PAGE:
“Well I’m not,” Jennifer replied, dabbing at her new warding. It was a powerful one, the strongest defensive spell she knew. “I want to grow old, I want to have that chance. Anyway, mum didn’t know the exact day like I do. You don’t know the exact day you’re expected to die, either!”

“That’s down to your rare blood type, my darling” the old man said, smiling. “It’s as if the universe singled you out as someone special and allowed the witch-doctor to be more precise! Come on, Jennifer, please don’t be like this. I…don’t want my last memory of you to be of us having an argument.”

“Dad, it’s not going to be your last!” Jennifer said in exasperation. The old man looked at his feet, his face the picture of misery. After a few minutes of listening to Jennifer muttering to herself, he approached her and pulled her into an embrace.

“Goodbye, my darling,” he said, smiling through his tears. “Be at one with Our Magic again, and I will join you soon.” Jennifer dropped the paintbrush, splashing her leg with red paint as she hugged him back. She broke down and began sobbing in earnest.

“Oh, dad, I love you,” she whispered. “But I’m not going anywhere without a fight!” The old man rubbed his weathered cheek against her smooth one, savouring her warmth and the wetness of their mingling tears. He pulled away and cupped her face with his hand, nodding and gazing into her eyes.

“I love you too, Butterfly,” he said. “I’ll be with you and your mother again soon.” Jennifer squeezed his hands tight and stepped back, drying her eyes on her sleeve.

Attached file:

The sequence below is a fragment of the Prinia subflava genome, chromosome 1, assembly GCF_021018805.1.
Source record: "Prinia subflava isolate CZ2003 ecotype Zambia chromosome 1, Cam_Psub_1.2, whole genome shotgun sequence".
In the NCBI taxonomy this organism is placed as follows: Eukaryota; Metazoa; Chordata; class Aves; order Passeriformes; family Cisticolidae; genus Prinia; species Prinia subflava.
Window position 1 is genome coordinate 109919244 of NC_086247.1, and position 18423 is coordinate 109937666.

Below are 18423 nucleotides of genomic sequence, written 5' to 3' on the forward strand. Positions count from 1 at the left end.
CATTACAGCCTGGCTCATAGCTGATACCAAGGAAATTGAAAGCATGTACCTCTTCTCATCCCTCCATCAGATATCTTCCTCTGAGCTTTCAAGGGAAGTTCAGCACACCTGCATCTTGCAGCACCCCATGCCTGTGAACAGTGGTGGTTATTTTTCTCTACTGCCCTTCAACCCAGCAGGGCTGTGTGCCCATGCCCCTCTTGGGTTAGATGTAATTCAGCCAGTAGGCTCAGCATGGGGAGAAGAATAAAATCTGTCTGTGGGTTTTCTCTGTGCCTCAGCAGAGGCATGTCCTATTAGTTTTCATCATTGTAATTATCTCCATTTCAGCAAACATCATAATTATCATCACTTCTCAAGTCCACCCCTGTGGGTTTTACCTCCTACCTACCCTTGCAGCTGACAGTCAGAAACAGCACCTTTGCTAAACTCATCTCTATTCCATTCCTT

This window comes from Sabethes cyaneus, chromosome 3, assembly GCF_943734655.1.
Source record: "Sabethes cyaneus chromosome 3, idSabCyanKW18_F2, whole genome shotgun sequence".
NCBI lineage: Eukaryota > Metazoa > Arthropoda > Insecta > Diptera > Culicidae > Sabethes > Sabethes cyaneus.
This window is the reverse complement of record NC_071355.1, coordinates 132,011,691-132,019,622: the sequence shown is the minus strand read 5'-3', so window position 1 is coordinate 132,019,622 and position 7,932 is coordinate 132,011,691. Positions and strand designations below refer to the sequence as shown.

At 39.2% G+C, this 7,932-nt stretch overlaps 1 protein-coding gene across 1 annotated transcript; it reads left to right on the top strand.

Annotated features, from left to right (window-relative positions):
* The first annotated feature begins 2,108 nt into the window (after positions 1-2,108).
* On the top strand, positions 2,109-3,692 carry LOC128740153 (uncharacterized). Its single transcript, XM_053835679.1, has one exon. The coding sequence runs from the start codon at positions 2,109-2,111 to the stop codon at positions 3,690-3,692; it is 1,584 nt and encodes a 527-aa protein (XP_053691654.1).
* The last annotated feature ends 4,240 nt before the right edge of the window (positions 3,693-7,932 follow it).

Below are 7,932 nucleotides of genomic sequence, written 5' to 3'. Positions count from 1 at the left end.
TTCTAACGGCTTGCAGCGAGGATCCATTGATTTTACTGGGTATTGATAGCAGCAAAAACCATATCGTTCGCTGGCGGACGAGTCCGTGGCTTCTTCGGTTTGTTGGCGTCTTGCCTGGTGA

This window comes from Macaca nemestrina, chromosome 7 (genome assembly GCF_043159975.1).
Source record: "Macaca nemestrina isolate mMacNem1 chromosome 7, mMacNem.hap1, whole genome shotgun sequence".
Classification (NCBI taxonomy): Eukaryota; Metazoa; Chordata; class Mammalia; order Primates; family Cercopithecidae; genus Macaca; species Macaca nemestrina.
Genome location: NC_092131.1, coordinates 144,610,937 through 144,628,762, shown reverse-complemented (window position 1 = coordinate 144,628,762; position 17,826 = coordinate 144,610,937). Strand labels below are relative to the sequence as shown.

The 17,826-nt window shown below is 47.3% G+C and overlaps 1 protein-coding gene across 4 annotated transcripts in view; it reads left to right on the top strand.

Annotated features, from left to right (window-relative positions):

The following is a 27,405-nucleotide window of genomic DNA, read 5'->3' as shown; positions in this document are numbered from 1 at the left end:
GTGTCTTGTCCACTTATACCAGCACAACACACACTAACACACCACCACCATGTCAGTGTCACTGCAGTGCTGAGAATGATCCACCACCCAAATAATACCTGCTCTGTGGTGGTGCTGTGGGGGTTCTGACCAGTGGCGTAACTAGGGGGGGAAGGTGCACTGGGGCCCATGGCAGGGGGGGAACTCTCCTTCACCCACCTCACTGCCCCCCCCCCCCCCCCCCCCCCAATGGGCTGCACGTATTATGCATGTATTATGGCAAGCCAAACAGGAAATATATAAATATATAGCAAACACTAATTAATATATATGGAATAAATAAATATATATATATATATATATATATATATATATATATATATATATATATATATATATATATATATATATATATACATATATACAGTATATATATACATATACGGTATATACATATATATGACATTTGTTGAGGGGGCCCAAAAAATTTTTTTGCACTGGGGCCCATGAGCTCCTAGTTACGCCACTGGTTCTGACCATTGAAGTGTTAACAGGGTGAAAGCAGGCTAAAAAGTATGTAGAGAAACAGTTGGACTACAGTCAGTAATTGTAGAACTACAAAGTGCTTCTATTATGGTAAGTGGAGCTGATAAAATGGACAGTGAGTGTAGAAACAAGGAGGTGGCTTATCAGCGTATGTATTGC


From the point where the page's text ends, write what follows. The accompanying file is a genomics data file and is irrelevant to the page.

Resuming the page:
“You’d better leave now, anyway,” she said quietly. “I’m about to set up a Circle and I don’t want you to get hurt.” The old man nodded again and moved towards the door. He shuffled past the threshold and took a lingering look at Jennifer as she began sprinkling a large sack of herbs around the room. She glanced up and winked at him.

“See you tomorrow, dad.” Her smile was weak. The old man smiled back sadly and closed the door. He sighed and leaned his back against it, suddenly feeling older than ever. Knowing that the day had been coming for years didn’t make it easy now that it had arrived. He stood listening to Jennifer casting spells and chanting incantations until the light faded. He fought the desire to enter the room and keep her company, warding spells be damned. But he did not. He became dimly aware of his knees aching and of his back sliding down the door frame…

He awoke sitting on the cold wooden floor with his knees bent and his joints as stiff as a rusty bike chain. He groaned and heard bone and cartilage creak and scrape together as he struggled to get up. His knees, hips and back cracked as he stood, dragging a rare expletive from his lips. He rubbed his body, fuming at its betrayal and thanking the universe for his wife’s early death. The thought stopped him in his tracks. He turned and faced the door, his heart heavy as he noted the silence behind it. He turned the handle and pushed it open, knowing what he would see. The room was colder than it had been the night before, and the stench of paint was gone. Lying in the centre of a huge circle of herbs, salt and animal bones was his Butterfly. Jennifer was dead.

The old man approached the corpse slowly, paying no mind to the crunch of the scattered detritus as he stepped on them. They were useless anyway, the spells would have died with the user. A mixture of scents assaulted his nose, some bitter, some sweet and others sour, but he barely noticed them. He fell to his knees, ignoring the fresh, angry waves of pain which lashed out from his bones. He looked at Jennifer’s beautiful, pale face and noted with relief that there was no trace of pain etched into her features. He hadn’t wanted her to suffer. He glanced over to the jug of water he had brought her the night before and saw that it was empty. He nodded.